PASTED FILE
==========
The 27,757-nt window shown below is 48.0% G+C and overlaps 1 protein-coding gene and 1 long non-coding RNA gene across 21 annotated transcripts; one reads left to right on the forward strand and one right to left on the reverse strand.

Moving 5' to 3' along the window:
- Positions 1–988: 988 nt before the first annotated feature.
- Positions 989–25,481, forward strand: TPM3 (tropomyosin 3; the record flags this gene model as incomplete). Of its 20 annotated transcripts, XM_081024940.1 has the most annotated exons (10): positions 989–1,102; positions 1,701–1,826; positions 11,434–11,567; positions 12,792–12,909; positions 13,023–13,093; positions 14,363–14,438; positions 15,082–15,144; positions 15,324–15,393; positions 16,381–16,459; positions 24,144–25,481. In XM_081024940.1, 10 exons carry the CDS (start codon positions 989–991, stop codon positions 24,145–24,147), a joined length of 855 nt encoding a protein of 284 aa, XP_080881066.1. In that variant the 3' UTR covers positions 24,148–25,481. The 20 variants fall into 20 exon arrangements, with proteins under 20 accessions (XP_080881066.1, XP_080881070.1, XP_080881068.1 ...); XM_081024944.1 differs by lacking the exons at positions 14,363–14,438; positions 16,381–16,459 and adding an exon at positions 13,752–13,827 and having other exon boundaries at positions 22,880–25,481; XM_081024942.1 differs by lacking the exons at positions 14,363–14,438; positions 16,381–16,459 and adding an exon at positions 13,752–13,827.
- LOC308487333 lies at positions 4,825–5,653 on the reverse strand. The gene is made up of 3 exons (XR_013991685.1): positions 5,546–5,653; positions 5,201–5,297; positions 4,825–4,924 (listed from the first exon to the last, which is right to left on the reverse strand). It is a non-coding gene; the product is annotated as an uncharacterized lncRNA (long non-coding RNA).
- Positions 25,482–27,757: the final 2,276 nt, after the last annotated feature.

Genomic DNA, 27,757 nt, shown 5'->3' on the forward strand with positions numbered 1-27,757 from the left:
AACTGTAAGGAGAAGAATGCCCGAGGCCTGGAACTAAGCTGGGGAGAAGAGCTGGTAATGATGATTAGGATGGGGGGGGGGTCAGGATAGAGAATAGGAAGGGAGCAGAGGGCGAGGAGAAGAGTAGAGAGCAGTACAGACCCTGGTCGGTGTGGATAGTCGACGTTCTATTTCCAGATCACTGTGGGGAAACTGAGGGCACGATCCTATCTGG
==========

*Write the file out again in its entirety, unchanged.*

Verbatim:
The 27,757-nt window shown below is 48.0% G+C and overlaps 1 protein-coding gene and 1 long non-coding RNA gene across 21 annotated transcripts; one reads left to right on the forward strand and one right to left on the reverse strand.

Moving 5' to 3' along the window:
- Positions 1–988: 988 nt before the first annotated feature.
- Positions 989–25,481, forward strand: TPM3 (tropomyosin 3; the record flags this gene model as incomplete). Of its 20 annotated transcripts, XM_081024940.1 has the most annotated exons (10): positions 989–1,102; positions 1,701–1,826; positions 11,434–11,567; positions 12,792–12,909; positions 13,023–13,093; positions 14,363–14,438; positions 15,082–15,144; positions 15,324–15,393; positions 16,381–16,459; positions 24,144–25,481. In XM_081024940.1, 10 exons carry the CDS (start codon positions 989–991, stop codon positions 24,145–24,147), a joined length of 855 nt encoding a protein of 284 aa, XP_080881066.1. In that variant the 3' UTR covers positions 24,148–25,481. The 20 variants fall into 20 exon arrangements, with proteins under 20 accessions (XP_080881066.1, XP_080881070.1, XP_080881068.1 ...); XM_081024944.1 differs by lacking the exons at positions 14,363–14,438; positions 16,381–16,459 and adding an exon at positions 13,752–13,827 and having other exon boundaries at positions 22,880–25,481; XM_081024942.1 differs by lacking the exons at positions 14,363–14,438; positions 16,381–16,459 and adding an exon at positions 13,752–13,827.
- LOC308487333 lies at positions 4,825–5,653 on the reverse strand. The gene is made up of 3 exons (XR_013991685.1): positions 5,546–5,653; positions 5,201–5,297; positions 4,825–4,924 (listed from the first exon to the last, which is right to left on the reverse strand). It is a non-coding gene; the product is annotated as an uncharacterized lncRNA (long non-coding RNA).
- Positions 25,482–27,757: the final 2,276 nt, after the last annotated feature.

Genomic DNA, 27,757 nt, shown 5'->3' on the forward strand with positions numbered 1-27,757 from the left:
AACTGTAAGGAGAAGAATGCCCGAGGCCTGGAACTAAGCTGGGGAGAAGAGCTGGTAATGATGATTAGGATGGGGGGGGGGTCAGGATAGAGAATAGGAAGGGAGCAGAGGGCGAGGAGAAGAGTAGAGAGCAGTACAGACCCTGGTCGGTGTGGATAGTCGACGTTCTATTTCCAGATCACTGTGGGGAAACTGAGGGCACGATCCTATCTGG